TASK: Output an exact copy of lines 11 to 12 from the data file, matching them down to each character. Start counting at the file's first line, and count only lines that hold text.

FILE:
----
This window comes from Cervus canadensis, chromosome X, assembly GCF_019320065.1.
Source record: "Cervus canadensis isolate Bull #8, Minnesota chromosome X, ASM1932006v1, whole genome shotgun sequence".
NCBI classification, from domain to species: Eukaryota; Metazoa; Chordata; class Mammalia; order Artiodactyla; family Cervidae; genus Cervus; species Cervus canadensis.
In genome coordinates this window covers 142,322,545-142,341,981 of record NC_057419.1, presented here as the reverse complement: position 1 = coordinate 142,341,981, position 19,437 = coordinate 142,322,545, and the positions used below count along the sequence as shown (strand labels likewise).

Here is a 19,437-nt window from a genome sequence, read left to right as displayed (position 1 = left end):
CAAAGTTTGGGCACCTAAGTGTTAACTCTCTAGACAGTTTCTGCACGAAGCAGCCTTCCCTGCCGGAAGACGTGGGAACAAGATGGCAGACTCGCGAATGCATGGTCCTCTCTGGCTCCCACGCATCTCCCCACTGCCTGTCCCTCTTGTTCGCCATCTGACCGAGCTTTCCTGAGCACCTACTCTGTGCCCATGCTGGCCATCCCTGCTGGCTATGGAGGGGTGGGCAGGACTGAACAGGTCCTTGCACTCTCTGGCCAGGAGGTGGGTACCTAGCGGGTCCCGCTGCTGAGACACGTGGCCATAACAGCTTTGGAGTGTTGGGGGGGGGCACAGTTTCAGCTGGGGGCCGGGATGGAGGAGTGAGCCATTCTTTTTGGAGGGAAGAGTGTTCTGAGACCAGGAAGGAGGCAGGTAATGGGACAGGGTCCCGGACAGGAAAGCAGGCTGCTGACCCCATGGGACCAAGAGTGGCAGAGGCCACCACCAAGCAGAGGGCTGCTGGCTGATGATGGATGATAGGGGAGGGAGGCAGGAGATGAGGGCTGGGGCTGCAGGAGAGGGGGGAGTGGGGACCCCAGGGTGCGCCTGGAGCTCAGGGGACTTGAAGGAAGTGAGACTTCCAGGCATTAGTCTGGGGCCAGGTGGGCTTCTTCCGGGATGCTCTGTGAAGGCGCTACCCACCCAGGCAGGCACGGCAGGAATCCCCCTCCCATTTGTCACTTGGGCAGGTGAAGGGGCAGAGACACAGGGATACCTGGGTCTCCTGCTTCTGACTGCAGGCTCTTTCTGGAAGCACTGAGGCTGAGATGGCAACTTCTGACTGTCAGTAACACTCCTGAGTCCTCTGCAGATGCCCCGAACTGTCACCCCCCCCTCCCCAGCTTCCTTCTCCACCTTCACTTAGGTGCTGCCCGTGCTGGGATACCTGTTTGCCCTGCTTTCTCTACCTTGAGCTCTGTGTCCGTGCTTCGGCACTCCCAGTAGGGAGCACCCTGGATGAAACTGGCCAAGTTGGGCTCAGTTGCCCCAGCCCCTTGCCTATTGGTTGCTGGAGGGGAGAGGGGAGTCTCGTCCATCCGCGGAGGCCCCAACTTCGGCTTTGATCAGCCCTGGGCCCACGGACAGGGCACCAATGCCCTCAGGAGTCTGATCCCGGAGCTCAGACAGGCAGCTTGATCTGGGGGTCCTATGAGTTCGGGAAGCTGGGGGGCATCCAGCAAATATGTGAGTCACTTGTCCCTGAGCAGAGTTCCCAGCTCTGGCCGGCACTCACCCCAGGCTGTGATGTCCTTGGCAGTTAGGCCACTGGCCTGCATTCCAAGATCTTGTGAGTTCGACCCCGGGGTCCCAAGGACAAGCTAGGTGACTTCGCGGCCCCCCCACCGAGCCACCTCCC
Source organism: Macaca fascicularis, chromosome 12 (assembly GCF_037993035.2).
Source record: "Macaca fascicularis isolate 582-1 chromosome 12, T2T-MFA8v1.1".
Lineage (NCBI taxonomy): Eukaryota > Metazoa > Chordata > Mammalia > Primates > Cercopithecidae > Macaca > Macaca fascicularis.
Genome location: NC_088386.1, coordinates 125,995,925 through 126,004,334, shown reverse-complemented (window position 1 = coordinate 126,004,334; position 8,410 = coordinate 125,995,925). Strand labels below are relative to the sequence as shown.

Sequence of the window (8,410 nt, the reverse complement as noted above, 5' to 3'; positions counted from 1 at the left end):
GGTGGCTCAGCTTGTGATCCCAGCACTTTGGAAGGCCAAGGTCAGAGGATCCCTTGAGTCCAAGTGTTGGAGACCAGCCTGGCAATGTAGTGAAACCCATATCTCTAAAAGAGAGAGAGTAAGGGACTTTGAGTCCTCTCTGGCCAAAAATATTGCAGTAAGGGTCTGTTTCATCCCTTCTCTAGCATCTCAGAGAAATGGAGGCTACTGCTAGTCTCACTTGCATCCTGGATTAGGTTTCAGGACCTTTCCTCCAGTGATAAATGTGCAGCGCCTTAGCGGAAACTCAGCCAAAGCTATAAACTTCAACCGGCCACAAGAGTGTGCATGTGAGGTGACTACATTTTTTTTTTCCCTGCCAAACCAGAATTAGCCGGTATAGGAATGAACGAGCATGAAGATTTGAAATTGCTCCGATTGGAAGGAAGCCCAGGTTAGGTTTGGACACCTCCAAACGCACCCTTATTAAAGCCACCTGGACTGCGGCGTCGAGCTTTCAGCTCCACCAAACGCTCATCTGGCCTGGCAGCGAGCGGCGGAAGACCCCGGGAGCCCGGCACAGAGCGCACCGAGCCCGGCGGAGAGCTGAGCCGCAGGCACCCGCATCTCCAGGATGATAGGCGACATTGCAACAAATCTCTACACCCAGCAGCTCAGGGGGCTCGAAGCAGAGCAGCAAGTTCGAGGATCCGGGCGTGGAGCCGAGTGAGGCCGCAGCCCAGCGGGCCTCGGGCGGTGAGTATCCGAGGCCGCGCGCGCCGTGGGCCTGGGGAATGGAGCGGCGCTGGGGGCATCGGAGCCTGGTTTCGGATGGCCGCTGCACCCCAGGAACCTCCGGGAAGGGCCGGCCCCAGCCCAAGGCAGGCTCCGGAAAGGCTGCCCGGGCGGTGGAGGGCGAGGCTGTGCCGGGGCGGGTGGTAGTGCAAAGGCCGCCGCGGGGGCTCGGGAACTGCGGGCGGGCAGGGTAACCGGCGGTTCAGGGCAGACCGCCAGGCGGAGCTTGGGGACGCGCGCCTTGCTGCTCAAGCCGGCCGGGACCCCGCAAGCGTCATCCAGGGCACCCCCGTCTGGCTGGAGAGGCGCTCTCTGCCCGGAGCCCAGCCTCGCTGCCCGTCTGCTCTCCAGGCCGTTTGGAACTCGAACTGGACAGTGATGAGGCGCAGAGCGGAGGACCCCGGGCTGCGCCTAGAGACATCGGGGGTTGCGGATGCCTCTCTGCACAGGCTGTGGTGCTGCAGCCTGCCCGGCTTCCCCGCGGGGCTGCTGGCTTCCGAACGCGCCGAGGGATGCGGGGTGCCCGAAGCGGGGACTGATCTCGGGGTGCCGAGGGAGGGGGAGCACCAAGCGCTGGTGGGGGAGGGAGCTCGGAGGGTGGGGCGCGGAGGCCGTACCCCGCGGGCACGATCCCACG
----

Sequence of the window (8,410 nt, the reverse complement as noted above, 5' to 3'; positions counted from 1 at the left end):
GGTGGCTCAGCTTGTGATCCCAGCACTTTGGAAGGCCAAGGTCAGAGGATCCCTTGAGTCCAAGTGTTGGAGACCAGCCTGGCAATGTAGTGAAACCCATATCTCTAAAAGAGAGAGAGTAAGGGACTTTGAGTCCTCTCTGGCCAAAAATATTGCAGTAAGGGTCTGTTTCATCCCTTCTCTAGCATCTCAGAGAAATGGAGGCTACTGCTAGTCTCACTTGCATCCTGGATTAGGTTTCAGGACCTTTCCTCCAGTGATAAATGTGCAGCGCCTTAGCGGAAACTCAGCCAAAGCTATAAACTTCAACCGGCCACAAGAGTGTGCATGTGAGGTGACTACATTTTTTTTTTCCCTGCCAAACCAGAATTAGCCGGTATAGGAATGAACGAGCATGAAGATTTGAAATTGCTCCGATTGGAAGGAAGCCCAGGTTAGGTTTGGACACCTCCAAACGCACCCTTATTAAAGCCACCTGGACTGCGGCGTCGAGCTTTCAGCTCCACCAAACGCTCATCTGGCCTGGCAGCGAGCGGCGGAAGACCCCGGGAGCCCGGCACAGAGCGCACCGAGCCCGGCGGAGAGCTGAGCCGCAGGCACCCGCATCTCCAGGATGATAGGCGACATTGCAACAAATCTCTACACCCAGCAGCTCAGGGGGCTCGAAGCAGAGCAGCAAGTTCGAGGATCCGGGCGTGGAGCCGAGTGAGGCCGCAGCCCAGCGGGCCTCGGGCGGTGAGTATCCGAGGCCGCGCGCGCCGTGGGCCTGGGGAATGGAGCGGCGCTGGGGGCATCGGAGCCTGGTTTCGGATGGCCGCTGCACCCCAGGAACCTCCGGGAAGGGCCGGCCCCAGCCCAAGGCAGGCTCCGGAAAGGCTGCCCGGGCGGTGGAGGGCGAGGCTGTGCCGGGGCGGGTGGTAGTGCAAAGGCCGCCGCGGGGGCTCGGGAACTGCGGGCGGGCAGGGTAACCGGCGGTTCAGGGCAGACCGCCAGGCGGAGCTTGGGGACGCGCGCCTTGCTGCTCAAGCCGGCCGGGACCCCGCAAGCGTCATCCAGGGCACCCCCGTCTGGCTGGAGAGGCGCTCTCTGCCCGGAGCCCAGCCTCGCTGCCCGTCTGCTCTCCAGGCCGTTTGGAACTCGAACTGGACAGTGATGAGGCGCAGAGCGGAGGACCCCGGGCTGCGCCTAGAGACATCGGGGGTTGCGGATGCCTCTCTGCACAGGCTGTGGTGCTGCAGCCTGCCCGGCTTCCCCGCGGGGCTGCTGGCTTCCGAACGCGCCGAGGGATGCGGGGTGCCCGAAGCGGGGACTGATCTCGGGGTGCCGAGGGAGGGGGAGCACCAAGCGCTGGTGGGGGAGGGAGCTCGGAGGGTGGGGCGCGGAGGCCGTACCCCGCGGGCACGATCCCACG